COVID-19 has single-handedly managed to crash international tourism, a report by the United Nations Conference on Trade and Development (UNCTAD) says. UNCTAD fears the crash may trigger a USD4 trillion loss to the global GDP between 2020 and 2021. In a report published today (30th June), the UN body reveals that tourism and its related sectors suffered a USD2.4 trillion loss in 2020 when international tourist arrivals dipped. The United Nations World Tourism Organization (UNWTO) warns a similar loss may occur this year unless the global uptake of COVID-19 vaccines improves.

Vaccine Inequity Hurting Developing Countries

According to the report, 60% of global GDP loses in tourism is in developing countries where vaccination uptake is playing catch-up to its developed counterparts. For example, rapid tourism recovery in France, Germany, Switzerland, the United Kingdom and the United States traces its roots to higher vaccination uptake, the report says.

Either way, pre-COVID-19 international tourist arrivals will remain an illusion until after 2023, according to UNWTO. The main barriers are travel restrictions, slow containment of the virus, low traveller confidence and a poor economic environment.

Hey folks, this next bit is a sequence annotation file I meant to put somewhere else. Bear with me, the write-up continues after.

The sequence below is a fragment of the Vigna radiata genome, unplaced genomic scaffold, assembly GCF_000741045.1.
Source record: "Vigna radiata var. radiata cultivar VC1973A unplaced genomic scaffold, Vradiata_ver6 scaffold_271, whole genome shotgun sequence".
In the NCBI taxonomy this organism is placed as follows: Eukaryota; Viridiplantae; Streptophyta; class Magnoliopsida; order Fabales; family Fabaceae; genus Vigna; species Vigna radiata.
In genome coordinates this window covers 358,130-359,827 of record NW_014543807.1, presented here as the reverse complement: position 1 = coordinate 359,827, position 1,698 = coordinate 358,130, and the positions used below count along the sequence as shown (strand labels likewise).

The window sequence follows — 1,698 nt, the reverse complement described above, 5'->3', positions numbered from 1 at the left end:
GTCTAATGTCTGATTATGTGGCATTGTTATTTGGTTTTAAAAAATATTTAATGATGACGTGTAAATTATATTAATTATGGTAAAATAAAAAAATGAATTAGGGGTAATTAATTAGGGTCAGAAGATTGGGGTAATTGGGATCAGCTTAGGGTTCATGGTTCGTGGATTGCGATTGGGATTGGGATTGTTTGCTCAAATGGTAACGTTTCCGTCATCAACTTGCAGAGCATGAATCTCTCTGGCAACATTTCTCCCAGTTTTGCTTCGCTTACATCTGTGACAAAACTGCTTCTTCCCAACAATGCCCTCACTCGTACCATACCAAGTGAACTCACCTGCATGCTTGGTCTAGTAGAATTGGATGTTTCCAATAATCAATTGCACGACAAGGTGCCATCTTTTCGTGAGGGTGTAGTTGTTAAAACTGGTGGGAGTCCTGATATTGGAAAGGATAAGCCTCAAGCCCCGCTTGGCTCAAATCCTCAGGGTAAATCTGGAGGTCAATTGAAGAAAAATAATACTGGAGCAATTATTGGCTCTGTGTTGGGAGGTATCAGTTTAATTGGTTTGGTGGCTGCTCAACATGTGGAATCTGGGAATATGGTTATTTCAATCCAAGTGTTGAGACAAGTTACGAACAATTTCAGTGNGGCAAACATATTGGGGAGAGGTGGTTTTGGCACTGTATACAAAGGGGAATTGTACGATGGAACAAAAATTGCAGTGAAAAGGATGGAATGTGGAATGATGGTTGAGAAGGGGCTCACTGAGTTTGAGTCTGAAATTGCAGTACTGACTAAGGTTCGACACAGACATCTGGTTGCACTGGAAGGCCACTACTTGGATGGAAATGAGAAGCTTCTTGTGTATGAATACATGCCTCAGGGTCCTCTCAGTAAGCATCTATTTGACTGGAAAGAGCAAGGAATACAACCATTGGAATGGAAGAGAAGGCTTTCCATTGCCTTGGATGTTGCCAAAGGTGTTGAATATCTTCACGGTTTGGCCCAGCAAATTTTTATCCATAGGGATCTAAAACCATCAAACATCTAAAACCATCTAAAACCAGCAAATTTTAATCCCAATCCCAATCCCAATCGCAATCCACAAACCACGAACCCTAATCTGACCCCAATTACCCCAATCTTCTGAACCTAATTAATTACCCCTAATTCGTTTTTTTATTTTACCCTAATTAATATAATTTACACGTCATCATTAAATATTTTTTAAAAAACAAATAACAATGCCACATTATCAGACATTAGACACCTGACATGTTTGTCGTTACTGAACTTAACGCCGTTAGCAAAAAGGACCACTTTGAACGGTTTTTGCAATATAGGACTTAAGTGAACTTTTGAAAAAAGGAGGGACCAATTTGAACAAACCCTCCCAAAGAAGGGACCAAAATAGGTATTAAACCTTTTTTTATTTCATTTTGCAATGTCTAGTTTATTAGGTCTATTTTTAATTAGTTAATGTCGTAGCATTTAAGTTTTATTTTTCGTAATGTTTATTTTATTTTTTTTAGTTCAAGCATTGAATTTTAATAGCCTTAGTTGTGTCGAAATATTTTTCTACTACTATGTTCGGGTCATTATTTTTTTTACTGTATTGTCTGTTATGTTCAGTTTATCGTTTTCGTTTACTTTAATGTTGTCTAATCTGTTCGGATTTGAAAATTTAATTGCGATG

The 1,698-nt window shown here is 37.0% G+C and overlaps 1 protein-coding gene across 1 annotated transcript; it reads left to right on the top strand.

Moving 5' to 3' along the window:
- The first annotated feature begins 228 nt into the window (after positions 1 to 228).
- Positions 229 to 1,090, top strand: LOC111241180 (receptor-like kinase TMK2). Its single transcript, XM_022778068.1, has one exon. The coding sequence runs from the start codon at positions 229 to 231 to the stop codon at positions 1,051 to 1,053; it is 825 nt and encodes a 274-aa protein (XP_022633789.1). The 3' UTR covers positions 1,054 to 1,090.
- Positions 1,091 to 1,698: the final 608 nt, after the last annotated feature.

Situation Worse Than Previously Expected

In July last year, UNCTAD estimated that a four to twelve-month standstill in international tourism would cost the global economy between USD1.2 trillion and USD3.3 trillion, including indirect costs. It turns out the situation is much worse. The worst-case scenario UNCTAD had projected last year now looks pretty optimistic, with international travel still low more than 15 months after the pandemic started! 

According to UNWTO, international tourist arrivals declined by 73% (about 1 billion) between January and December 2020. In the first quarter of 2021, the UNWTO World Tourism Barometer points to a decline of 88%. Developing countries have borne the biggest brunt of the pandemic’s impact on tourism. They suffered the most considerable reductions in tourist arrivals in 2020, estimated between 60% and 80%.

The most affected regions are North-East Asia, South-East Asia, Oceania, North Africa and South Asia. The least affected are North America, Western Europe and the Caribbean.

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